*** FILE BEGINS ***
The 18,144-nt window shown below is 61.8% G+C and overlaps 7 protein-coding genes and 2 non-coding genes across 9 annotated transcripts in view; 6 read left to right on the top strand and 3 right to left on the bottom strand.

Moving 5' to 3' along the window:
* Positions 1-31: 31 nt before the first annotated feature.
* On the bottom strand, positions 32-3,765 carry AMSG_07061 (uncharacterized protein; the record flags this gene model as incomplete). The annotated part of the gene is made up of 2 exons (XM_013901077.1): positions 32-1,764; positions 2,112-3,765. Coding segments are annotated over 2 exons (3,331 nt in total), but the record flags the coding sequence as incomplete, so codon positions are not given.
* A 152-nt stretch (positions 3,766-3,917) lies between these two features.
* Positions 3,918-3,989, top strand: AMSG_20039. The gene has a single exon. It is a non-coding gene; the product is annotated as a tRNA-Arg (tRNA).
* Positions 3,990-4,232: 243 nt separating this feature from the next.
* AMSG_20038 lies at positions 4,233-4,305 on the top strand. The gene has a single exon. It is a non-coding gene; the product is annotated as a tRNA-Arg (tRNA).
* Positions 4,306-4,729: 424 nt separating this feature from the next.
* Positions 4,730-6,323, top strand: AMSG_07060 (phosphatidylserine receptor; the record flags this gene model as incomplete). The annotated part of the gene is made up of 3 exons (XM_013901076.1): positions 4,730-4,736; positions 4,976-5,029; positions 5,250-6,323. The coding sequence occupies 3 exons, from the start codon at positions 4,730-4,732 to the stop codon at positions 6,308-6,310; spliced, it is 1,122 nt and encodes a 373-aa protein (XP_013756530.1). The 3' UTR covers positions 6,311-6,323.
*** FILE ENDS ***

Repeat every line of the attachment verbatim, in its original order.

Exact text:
The 18,144-nt window shown below is 61.8% G+C and overlaps 7 protein-coding genes and 2 non-coding genes across 9 annotated transcripts in view; 6 read left to right on the top strand and 3 right to left on the bottom strand.

Moving 5' to 3' along the window:
* Positions 1-31: 31 nt before the first annotated feature.
* On the bottom strand, positions 32-3,765 carry AMSG_07061 (uncharacterized protein; the record flags this gene model as incomplete). The annotated part of the gene is made up of 2 exons (XM_013901077.1): positions 32-1,764; positions 2,112-3,765. Coding segments are annotated over 2 exons (3,331 nt in total), but the record flags the coding sequence as incomplete, so codon positions are not given.
* A 152-nt stretch (positions 3,766-3,917) lies between these two features.
* Positions 3,918-3,989, top strand: AMSG_20039. The gene has a single exon. It is a non-coding gene; the product is annotated as a tRNA-Arg (tRNA).
* Positions 3,990-4,232: 243 nt separating this feature from the next.
* AMSG_20038 lies at positions 4,233-4,305 on the top strand. The gene has a single exon. It is a non-coding gene; the product is annotated as a tRNA-Arg (tRNA).
* Positions 4,306-4,729: 424 nt separating this feature from the next.
* Positions 4,730-6,323, top strand: AMSG_07060 (phosphatidylserine receptor; the record flags this gene model as incomplete). The annotated part of the gene is made up of 3 exons (XM_013901076.1): positions 4,730-4,736; positions 4,976-5,029; positions 5,250-6,323. The coding sequence occupies 3 exons, from the start codon at positions 4,730-4,732 to the stop codon at positions 6,308-6,310; spliced, it is 1,122 nt and encodes a 373-aa protein (XP_013756530.1). The 3' UTR covers positions 6,311-6,323.